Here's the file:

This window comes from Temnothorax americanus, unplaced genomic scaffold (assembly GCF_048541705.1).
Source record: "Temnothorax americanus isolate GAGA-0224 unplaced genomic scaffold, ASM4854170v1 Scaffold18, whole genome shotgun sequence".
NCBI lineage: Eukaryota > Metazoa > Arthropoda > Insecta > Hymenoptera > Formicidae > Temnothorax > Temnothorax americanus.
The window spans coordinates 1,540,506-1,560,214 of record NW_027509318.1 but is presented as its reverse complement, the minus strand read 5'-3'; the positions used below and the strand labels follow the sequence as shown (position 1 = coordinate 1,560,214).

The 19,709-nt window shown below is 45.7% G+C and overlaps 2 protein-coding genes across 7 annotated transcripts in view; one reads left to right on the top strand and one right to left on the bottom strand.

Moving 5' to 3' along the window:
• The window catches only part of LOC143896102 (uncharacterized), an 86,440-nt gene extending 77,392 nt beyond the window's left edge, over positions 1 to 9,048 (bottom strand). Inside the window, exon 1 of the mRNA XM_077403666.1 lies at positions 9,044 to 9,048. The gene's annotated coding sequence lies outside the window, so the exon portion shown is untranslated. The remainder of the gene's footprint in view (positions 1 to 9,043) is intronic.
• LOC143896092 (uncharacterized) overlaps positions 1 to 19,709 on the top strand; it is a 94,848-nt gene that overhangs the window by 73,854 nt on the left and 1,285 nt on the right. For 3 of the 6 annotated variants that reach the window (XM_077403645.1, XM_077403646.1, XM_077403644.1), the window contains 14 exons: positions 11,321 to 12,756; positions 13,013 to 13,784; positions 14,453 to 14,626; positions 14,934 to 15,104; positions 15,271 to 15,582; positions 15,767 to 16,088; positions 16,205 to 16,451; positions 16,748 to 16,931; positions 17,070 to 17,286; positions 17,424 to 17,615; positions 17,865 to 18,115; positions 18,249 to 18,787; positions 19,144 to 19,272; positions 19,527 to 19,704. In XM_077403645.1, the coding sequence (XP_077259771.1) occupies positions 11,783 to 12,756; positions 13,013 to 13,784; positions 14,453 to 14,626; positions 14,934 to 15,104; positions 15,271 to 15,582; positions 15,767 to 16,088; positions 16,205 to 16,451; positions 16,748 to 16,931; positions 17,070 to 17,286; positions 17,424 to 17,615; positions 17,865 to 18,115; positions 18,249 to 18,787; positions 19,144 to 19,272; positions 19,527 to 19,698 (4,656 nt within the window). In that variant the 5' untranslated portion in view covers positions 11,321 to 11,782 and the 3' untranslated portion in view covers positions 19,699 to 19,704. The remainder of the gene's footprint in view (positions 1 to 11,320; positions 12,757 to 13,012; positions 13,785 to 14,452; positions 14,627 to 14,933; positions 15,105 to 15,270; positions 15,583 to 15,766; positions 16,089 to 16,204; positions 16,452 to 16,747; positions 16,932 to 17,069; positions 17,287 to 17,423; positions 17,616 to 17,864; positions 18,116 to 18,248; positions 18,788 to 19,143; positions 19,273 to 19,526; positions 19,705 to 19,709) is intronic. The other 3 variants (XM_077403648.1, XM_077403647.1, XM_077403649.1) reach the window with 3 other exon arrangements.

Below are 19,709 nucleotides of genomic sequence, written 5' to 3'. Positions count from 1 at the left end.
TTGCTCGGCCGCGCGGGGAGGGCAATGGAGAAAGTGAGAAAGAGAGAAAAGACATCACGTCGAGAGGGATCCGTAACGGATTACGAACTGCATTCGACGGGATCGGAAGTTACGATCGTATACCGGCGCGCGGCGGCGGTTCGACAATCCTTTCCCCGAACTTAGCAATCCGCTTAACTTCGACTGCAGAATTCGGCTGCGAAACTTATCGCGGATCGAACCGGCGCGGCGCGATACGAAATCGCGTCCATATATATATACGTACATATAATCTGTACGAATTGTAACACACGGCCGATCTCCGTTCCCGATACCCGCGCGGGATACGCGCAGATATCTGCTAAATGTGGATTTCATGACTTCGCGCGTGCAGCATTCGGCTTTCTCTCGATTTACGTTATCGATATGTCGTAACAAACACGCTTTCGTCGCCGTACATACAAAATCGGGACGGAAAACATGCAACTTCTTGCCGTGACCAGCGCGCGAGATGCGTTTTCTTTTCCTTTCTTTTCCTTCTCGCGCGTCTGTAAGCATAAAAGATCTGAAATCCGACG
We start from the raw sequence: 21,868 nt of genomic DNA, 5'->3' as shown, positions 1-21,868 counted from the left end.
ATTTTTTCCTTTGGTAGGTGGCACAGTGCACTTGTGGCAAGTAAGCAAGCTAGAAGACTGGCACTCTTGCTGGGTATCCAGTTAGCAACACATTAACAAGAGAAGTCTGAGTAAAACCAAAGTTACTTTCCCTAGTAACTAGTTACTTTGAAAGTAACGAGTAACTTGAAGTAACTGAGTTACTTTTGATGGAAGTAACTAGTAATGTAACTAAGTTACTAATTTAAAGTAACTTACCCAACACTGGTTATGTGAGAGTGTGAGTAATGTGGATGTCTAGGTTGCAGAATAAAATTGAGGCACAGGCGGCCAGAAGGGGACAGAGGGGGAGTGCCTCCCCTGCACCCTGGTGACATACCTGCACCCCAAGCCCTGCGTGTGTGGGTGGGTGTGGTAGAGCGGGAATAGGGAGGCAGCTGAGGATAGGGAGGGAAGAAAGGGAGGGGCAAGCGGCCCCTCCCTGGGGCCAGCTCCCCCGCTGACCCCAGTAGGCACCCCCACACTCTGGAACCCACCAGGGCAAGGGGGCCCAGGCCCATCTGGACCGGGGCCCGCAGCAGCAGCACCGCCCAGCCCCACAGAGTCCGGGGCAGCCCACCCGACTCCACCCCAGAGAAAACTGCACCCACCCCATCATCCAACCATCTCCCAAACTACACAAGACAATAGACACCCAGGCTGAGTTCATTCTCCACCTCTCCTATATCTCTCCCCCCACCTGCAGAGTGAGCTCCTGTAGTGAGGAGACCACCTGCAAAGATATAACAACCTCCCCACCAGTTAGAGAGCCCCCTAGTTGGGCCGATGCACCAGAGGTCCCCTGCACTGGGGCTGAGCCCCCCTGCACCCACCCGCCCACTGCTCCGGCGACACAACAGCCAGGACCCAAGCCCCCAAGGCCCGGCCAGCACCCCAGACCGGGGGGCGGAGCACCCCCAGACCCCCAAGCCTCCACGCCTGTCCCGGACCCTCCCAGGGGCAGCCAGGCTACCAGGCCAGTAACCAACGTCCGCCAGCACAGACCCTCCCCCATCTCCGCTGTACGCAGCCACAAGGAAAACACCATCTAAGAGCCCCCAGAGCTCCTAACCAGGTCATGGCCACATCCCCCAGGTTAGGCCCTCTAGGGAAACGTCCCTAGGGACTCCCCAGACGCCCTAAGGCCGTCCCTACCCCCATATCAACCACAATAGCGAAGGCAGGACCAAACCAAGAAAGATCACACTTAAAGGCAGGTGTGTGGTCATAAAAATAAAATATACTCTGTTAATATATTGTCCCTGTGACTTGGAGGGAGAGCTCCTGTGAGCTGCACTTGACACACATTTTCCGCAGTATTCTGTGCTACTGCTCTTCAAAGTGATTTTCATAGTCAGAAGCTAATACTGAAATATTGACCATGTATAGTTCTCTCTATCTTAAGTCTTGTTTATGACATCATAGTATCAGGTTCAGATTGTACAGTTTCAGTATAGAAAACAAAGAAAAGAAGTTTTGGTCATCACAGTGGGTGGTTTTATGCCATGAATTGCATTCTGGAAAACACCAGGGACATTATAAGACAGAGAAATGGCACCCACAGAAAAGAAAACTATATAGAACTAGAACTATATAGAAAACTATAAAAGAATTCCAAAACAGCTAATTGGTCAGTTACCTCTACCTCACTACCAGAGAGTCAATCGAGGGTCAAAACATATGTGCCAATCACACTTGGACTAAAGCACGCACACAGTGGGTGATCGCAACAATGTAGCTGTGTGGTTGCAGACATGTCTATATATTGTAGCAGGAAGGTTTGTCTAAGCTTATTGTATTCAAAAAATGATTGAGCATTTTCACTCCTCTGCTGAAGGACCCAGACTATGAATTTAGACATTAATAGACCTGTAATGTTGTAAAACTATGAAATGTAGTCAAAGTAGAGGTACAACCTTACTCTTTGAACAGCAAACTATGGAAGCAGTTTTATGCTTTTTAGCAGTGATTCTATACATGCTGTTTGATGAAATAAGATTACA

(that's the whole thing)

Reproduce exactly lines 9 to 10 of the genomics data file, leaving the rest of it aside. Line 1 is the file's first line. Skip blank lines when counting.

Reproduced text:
Below are 19,709 nucleotides of genomic sequence, written 5' to 3'. Positions count from 1 at the left end.
TTGCTCGGCCGCGCGGGGAGGGCAATGGAGAAAGTGAGAAAGAGAGAAAAGACATCACGTCGAGAGGGATCCGTAACGGATTACGAACTGCATTCGACGGGATCGGAAGTTACGATCGTATACCGGCGCGCGGCGGCGGTTCGACAATCCTTTCCCCGAACTTAGCAATCCGCTTAACTTCGACTGCAGAATTCGGCTGCGAAACTTATCGCGGATCGAACCGGCGCGGCGCGATACGAAATCGCGTCCATATATATATACGTACATATAATCTGTACGAATTGTAACACACGGCCGATCTCCGTTCCCGATACCCGCGCGGGATACGCGCAGATATCTGCTAAATGTGGATTTCATGACTTCGCGCGTGCAGCATTCGGCTTTCTCTCGATTTACGTTATCGATATGTCGTAACAAACACGCTTTCGTCGCCGTACATACAAAATCGGGACGGAAAACATGCAACTTCTTGCCGTGACCAGCGCGCGAGATGCGTTTTCTTTTCCTTTCTTTTCCTTCTCGCGCGTCTGTAAGCATAAAAGATCTGAAATCCGACG